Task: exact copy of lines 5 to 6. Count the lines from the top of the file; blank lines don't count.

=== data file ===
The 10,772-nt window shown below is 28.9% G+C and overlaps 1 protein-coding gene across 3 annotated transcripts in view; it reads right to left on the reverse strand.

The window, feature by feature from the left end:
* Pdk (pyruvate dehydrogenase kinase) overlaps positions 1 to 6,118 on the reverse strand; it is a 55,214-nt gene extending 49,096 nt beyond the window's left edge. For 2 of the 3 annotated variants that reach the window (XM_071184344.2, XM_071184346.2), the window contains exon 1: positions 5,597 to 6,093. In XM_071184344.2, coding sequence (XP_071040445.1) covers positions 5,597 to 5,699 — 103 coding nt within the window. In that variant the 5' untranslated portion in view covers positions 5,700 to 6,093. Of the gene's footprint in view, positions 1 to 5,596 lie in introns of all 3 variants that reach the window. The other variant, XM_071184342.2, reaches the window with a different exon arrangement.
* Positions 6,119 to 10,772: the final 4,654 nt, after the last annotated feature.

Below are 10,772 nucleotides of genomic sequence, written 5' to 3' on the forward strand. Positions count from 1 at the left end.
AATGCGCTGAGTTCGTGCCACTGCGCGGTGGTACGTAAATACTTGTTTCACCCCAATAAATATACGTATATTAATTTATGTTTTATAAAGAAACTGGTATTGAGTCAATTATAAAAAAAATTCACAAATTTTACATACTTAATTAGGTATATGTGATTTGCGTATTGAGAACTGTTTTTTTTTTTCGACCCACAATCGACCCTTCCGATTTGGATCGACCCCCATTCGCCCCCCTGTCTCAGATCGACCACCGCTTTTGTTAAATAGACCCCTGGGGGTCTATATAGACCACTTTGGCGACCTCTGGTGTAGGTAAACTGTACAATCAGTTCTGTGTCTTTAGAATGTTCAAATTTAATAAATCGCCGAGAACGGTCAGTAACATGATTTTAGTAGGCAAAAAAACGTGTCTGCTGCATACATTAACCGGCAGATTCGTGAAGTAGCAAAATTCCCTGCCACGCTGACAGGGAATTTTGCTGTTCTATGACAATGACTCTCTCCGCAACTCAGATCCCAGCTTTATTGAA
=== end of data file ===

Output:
Below are 10,772 nucleotides of genomic sequence, written 5' to 3' on the forward strand. Positions count from 1 at the left end.
AATGCGCTGAGTTCGTGCCACTGCGCGGTGGTACGTAAATACTTGTTTCACCCCAATAAATATACGTATATTAATTTATGTTTTATAAAGAAACTGGTATTGAGTCAATTATAAAAAAAATTCACAAATTTTACATACTTAATTAGGTATATGTGATTTGCGTATTGAGAACTGTTTTTTTTTTTCGACCCACAATCGACCCTTCCGATTTGGATCGACCCCCATTCGCCCCCCTGTCTCAGATCGACCACCGCTTTTGTTAAATAGACCCCTGGGGGTCTATATAGACCACTTTGGCGACCTCTGGTGTAGGTAAACTGTACAATCAGTTCTGTGTCTTTAGAATGTTCAAATTTAATAAATCGCCGAGAACGGTCAGTAACATGATTTTAGTAGGCAAAAAAACGTGTCTGCTGCATACATTAACCGGCAGATTCGTGAAGTAGCAAAATTCCCTGCCACGCTGACAGGGAATTTTGCTGTTCTATGACAATGACTCTCTCCGCAACTCAGATCCCAGCTTTATTGAA